Located between a camping site and the picturesque Gleinkersee, Gasthof Seebauer can pride itself of serving the most expensive Brettljause every seen in a self-service restaurant. It’s also one of the fastest to make, apparently: having ordered it together with the beers and waited a couple of minutes for my turn at the cashier, I paid 25 euros (out of which the Jause cost 15) and received the dish immediately. I could even catch a glimpse of the cook putting a huge leg of ham back in the fridge. At least the ingredients didn’t come out of a supermarket’s plastic.
Not that I was expecting them to. The Seebauer displays a huge board outside the restaurant, listing its suppliers, all of whom come from the same region. And one can taste the truth of that. The ham and the Speck were great, beaten only by the Hauswurst, which was not as good as it was strange. Biting through the hard skin, I suddenly found weird emptiness inside, as if the makers had forgotten to fill the sausage with enough meat. No industrial sausage would ever taste like that.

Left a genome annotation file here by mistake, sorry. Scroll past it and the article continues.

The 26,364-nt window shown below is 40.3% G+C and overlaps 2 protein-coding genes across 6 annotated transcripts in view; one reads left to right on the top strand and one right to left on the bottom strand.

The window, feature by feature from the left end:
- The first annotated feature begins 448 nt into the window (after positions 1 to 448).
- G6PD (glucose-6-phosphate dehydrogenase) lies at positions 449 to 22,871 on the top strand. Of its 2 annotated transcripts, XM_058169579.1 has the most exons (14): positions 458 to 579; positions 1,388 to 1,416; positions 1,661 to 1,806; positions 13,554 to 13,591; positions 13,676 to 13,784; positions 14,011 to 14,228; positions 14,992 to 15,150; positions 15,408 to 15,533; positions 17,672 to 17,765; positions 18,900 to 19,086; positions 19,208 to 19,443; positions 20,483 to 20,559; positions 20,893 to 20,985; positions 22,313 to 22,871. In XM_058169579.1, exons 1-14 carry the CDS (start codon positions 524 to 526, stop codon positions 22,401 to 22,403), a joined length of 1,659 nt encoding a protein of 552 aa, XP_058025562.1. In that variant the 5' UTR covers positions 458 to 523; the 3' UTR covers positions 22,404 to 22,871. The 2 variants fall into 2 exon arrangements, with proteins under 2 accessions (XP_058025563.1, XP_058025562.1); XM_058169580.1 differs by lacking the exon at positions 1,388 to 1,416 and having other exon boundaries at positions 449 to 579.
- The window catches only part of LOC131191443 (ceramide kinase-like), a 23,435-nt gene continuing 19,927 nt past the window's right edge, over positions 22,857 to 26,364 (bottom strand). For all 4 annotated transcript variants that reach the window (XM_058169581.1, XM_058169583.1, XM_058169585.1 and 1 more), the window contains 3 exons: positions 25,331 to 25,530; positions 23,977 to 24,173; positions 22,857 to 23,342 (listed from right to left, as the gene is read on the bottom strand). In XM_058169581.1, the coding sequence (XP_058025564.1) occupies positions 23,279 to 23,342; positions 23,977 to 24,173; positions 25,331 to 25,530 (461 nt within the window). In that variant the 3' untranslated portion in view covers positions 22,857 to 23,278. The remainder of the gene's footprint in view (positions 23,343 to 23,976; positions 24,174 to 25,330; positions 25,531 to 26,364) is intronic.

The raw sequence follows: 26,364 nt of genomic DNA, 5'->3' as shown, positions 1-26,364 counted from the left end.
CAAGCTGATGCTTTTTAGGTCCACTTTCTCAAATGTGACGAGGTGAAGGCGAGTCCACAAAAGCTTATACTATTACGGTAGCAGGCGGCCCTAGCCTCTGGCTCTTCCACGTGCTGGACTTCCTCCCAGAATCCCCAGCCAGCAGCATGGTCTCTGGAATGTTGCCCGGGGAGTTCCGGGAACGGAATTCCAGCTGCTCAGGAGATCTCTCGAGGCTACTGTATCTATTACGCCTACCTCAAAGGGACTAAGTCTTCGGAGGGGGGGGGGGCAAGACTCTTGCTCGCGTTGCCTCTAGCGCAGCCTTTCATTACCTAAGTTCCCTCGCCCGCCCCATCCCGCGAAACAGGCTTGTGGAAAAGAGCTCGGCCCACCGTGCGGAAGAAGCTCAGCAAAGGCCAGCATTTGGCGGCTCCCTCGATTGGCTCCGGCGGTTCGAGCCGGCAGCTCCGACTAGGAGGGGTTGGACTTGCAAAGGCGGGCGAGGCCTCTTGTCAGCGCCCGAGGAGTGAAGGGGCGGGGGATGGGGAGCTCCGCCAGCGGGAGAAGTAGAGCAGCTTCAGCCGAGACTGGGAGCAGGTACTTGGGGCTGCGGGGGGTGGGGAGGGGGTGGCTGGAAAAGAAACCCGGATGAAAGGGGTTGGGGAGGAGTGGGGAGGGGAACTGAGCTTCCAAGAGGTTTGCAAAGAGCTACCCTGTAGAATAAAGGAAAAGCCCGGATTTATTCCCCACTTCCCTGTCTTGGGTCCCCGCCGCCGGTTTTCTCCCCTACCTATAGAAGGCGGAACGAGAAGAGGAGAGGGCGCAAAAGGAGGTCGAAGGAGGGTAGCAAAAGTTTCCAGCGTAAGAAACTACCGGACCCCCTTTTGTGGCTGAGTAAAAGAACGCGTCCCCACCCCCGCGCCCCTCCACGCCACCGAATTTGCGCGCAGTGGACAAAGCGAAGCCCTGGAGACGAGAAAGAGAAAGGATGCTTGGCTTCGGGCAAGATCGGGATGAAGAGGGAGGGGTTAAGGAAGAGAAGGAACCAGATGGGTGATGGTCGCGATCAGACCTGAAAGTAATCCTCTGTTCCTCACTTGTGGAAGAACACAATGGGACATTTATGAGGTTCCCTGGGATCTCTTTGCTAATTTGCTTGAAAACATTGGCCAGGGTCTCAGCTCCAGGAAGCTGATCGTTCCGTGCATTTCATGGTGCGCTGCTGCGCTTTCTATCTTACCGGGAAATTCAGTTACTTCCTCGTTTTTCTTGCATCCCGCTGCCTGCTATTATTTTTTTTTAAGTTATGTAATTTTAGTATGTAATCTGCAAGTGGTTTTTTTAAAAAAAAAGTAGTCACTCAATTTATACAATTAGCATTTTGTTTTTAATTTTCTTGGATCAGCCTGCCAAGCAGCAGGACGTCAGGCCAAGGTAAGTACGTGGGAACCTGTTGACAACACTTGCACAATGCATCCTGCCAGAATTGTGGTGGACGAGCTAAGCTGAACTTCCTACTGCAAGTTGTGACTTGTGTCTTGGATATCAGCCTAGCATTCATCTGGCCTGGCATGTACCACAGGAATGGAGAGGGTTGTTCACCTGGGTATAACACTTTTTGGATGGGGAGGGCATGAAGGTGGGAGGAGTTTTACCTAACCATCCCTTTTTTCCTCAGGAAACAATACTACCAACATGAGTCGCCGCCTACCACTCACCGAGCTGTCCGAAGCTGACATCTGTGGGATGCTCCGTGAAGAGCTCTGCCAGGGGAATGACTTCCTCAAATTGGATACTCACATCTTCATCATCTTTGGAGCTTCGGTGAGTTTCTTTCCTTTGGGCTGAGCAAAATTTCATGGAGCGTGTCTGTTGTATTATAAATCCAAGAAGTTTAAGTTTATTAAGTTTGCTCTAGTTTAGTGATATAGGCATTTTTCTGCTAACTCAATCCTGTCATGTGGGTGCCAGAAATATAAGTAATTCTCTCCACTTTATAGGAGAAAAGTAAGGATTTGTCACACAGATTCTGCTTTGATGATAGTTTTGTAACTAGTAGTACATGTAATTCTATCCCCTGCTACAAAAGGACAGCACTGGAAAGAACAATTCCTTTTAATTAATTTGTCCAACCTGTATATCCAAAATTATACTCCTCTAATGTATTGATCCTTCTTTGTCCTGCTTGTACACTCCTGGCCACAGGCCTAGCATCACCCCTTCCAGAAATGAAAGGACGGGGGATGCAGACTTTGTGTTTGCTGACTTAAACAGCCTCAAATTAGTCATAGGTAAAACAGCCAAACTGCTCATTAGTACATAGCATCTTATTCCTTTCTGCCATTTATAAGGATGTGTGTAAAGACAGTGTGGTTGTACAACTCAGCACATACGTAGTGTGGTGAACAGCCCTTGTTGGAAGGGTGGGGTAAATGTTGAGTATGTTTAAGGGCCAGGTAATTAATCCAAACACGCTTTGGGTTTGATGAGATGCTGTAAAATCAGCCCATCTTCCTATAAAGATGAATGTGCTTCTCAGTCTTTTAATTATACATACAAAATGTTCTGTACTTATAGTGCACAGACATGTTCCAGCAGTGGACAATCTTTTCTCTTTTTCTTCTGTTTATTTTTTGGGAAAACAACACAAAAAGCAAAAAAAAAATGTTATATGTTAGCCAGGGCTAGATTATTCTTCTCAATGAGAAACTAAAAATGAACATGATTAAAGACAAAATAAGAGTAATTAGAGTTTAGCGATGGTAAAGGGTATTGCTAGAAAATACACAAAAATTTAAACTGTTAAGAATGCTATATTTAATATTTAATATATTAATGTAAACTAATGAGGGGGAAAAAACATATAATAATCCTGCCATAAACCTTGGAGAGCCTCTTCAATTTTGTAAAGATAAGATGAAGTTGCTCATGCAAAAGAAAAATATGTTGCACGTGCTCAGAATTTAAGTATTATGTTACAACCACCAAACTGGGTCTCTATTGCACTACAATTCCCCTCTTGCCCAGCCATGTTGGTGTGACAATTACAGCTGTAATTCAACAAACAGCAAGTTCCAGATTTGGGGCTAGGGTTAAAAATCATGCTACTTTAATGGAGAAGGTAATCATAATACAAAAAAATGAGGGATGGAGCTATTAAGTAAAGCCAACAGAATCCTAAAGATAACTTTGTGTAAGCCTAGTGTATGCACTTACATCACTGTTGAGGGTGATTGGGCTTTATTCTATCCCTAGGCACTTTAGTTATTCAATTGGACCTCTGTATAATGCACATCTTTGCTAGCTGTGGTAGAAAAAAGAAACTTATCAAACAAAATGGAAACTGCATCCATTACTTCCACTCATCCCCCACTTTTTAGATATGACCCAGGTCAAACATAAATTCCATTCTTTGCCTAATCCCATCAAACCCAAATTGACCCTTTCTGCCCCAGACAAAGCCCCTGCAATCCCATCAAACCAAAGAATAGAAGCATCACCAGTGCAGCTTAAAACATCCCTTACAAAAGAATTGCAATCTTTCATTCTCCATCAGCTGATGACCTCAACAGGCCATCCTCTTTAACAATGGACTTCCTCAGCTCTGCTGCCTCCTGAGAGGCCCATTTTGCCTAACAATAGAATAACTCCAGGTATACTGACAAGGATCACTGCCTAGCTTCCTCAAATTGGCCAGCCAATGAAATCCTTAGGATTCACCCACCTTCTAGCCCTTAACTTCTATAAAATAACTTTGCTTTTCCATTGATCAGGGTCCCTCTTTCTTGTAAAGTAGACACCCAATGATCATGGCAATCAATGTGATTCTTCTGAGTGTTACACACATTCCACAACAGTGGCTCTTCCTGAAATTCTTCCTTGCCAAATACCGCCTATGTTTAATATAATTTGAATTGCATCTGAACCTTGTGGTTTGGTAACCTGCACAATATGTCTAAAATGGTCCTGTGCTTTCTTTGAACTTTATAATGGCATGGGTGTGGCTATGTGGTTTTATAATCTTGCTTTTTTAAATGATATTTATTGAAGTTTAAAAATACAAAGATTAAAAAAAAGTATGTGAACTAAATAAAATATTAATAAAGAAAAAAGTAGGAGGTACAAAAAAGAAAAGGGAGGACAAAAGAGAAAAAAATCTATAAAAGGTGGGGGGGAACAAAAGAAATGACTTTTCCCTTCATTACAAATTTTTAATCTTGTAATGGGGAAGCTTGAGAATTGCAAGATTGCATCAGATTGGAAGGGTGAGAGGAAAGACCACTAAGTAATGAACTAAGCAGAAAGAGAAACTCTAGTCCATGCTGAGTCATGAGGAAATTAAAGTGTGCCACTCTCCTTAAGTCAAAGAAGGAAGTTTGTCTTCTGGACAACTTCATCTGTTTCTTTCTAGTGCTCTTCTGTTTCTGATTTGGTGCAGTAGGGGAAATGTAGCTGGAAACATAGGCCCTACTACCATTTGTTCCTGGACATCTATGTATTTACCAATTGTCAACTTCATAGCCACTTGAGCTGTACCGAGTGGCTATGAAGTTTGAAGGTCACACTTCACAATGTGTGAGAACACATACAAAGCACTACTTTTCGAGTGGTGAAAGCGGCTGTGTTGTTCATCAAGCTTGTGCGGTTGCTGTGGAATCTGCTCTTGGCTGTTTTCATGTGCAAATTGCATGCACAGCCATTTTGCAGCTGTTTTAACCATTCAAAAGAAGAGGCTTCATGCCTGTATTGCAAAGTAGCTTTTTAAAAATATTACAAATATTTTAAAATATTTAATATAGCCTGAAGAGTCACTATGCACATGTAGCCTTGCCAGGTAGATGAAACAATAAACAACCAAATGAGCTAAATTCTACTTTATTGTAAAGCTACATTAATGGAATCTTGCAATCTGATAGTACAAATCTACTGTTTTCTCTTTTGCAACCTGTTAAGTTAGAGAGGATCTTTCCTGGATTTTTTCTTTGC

I was less impressed with the cheese-filled sausage. I generally question the purpose of such combinations, for the cheese bits in them are too fat and never fresh, while the meat part is too hard. Neither did the cheese convince me; it was too ordinary and anyway quite underrepresented in comparison to the meats.
Unfortunately, the restaurant suffers from being self-service. Having to queue for the order and then carry the heavy tray oneself does create respect for the work of the waiters, but significantly reduces the pleasure of eating, adding a fast-food feeling to it. It is a pity, because the restaurant’s location is top, and they could have turned it into something quite special. The way it is, it is hardly worth the long hike from Spital am Pyhrn, the village where I was staying.